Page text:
8 Lessons I Learned as a New Coach

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Perhaps you have just become a coach or are considering the profession as a potential career move. If you are, it is likely you are already aware of the multitude of expertise and guidance vying to fulfill your development needs. Much of it will prove valuable, a lot of it is likely to waste your time, but some of it will be absolute gold dust.


Whilst I am not here to tell you what you should pay attention to, I can share with you what I have learned so far in my first year. It is the year that has seen me qualify as an ICF approved professional coach, an executive coach and also seen me grow my client base in the midst of a global pandemic. It has also not been without it’s challenges. As you sift through the mass of opinions, I hope this will provide you with some confidence to follow a path that is true to you as you continue on your own journey. 


So here they are, my key lessons learned and little nuggets of wisdom from one new coach to another…



1. Focusing on numbers will not build a sustainable client base; instead, focus on what you have to offer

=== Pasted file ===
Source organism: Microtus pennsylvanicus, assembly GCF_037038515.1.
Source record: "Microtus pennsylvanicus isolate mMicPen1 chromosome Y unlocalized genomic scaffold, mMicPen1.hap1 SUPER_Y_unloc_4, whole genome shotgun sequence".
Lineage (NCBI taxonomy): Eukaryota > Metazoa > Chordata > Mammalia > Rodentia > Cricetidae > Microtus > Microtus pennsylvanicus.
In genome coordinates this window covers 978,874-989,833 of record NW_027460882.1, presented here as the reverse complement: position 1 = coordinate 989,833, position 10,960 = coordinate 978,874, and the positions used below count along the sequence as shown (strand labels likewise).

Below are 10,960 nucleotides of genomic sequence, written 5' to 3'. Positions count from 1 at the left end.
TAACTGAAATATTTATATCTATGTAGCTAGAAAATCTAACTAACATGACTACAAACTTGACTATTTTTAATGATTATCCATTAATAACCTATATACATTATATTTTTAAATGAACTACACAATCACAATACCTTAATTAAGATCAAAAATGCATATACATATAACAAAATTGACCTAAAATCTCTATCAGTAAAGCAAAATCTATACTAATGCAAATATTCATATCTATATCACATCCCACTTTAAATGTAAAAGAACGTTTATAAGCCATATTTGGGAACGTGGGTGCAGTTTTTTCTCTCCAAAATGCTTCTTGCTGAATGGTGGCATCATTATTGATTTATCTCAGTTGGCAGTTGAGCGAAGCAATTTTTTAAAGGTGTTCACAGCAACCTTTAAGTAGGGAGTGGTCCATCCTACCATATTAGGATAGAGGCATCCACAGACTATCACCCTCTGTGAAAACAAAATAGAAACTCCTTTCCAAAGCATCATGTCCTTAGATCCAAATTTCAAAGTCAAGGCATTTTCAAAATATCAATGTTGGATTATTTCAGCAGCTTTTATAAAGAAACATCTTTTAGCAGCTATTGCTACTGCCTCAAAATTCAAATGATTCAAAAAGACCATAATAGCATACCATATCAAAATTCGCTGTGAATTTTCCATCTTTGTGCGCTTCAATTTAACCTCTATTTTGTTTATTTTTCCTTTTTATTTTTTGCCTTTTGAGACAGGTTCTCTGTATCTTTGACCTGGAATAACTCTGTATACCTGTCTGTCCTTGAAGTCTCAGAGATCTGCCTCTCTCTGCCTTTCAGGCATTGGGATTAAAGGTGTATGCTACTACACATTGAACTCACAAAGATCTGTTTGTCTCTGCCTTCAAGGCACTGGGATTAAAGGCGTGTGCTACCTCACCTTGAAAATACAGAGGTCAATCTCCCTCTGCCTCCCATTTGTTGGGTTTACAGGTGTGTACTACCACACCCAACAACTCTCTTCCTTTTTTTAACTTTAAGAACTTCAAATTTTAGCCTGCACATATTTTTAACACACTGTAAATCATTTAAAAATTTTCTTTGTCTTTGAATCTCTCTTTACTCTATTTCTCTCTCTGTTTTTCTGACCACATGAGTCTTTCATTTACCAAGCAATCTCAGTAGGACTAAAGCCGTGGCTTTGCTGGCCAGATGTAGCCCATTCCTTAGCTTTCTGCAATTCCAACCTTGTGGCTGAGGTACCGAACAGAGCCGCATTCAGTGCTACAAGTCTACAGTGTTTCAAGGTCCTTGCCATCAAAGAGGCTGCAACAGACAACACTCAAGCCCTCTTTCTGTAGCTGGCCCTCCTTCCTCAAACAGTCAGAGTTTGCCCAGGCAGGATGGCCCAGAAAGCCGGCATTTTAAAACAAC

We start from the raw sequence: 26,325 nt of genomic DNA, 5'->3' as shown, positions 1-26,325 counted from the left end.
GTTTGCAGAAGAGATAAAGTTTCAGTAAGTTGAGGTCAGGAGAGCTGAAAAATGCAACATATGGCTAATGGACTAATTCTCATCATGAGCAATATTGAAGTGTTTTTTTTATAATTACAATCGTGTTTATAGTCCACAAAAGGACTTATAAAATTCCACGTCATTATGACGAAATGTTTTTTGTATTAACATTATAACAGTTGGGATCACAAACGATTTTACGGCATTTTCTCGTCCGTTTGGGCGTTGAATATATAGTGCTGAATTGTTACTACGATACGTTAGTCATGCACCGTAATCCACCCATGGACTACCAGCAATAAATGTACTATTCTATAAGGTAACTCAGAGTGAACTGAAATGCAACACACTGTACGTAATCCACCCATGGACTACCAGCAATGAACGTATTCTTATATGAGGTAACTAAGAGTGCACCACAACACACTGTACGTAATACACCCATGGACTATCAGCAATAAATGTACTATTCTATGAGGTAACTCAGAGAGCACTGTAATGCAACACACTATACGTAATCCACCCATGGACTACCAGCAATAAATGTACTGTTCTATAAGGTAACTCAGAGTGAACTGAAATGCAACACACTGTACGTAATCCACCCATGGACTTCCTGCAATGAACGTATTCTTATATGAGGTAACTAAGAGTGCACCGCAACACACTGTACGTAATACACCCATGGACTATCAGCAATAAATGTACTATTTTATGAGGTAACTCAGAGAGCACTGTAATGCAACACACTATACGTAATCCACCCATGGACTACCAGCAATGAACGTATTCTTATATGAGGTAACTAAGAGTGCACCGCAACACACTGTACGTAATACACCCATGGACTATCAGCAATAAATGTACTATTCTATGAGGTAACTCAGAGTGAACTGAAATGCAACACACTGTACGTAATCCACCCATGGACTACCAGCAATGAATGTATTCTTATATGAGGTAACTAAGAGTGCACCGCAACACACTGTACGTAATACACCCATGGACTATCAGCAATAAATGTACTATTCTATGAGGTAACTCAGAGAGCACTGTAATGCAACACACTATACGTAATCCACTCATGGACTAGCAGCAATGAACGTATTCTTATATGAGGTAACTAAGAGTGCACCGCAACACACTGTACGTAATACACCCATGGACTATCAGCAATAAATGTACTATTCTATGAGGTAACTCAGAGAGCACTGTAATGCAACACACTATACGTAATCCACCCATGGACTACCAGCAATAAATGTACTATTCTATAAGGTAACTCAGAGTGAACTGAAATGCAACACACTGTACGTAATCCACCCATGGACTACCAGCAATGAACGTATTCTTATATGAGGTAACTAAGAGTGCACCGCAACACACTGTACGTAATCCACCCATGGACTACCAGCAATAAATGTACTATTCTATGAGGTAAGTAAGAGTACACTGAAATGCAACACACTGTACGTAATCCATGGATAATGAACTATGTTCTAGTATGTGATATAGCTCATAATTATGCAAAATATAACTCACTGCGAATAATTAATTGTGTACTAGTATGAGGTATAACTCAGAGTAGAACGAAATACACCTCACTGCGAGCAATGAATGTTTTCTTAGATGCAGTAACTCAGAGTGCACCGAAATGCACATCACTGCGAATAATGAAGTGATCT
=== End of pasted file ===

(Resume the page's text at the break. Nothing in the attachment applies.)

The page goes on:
It is easy to play the numbers game when you first set up a coaching practice: focusing on gaining new clients, wondering how many hours you should be spending coaching by now and how your client base compares to that of other coaches. After a few sprints down that path, you’ll soon stop and look back to remember why you started coaching in the first place. You’ll remember the value you want to bring.



The path to working with more clients isn’t to chase clients. It’s actually to focus on what you can provide them. The best coaches aren’t the ones with a week packed full of consultation calls; they’re the ones who are authentic and having a real impact on the lives of the people they are working with. Be the coach and the clients will come. 



2. There is no perfect way to coach; find your niche to find your calling



There is not one type of coach. In fact, there are an infinite number. Every coach is unique, which is something quite beautiful about the profession. If you go down the route of getting professionally trained, you may find your early sessions as a trainee and qualified coach to feel a bit wooden while you focus on ‘getting everything right’. There is no problem with this! Soon you will feel more comfortable with adhering to ethical guidelines and methodologies, enabling you to also weave in your own personality, toolkit and authentic coaching style.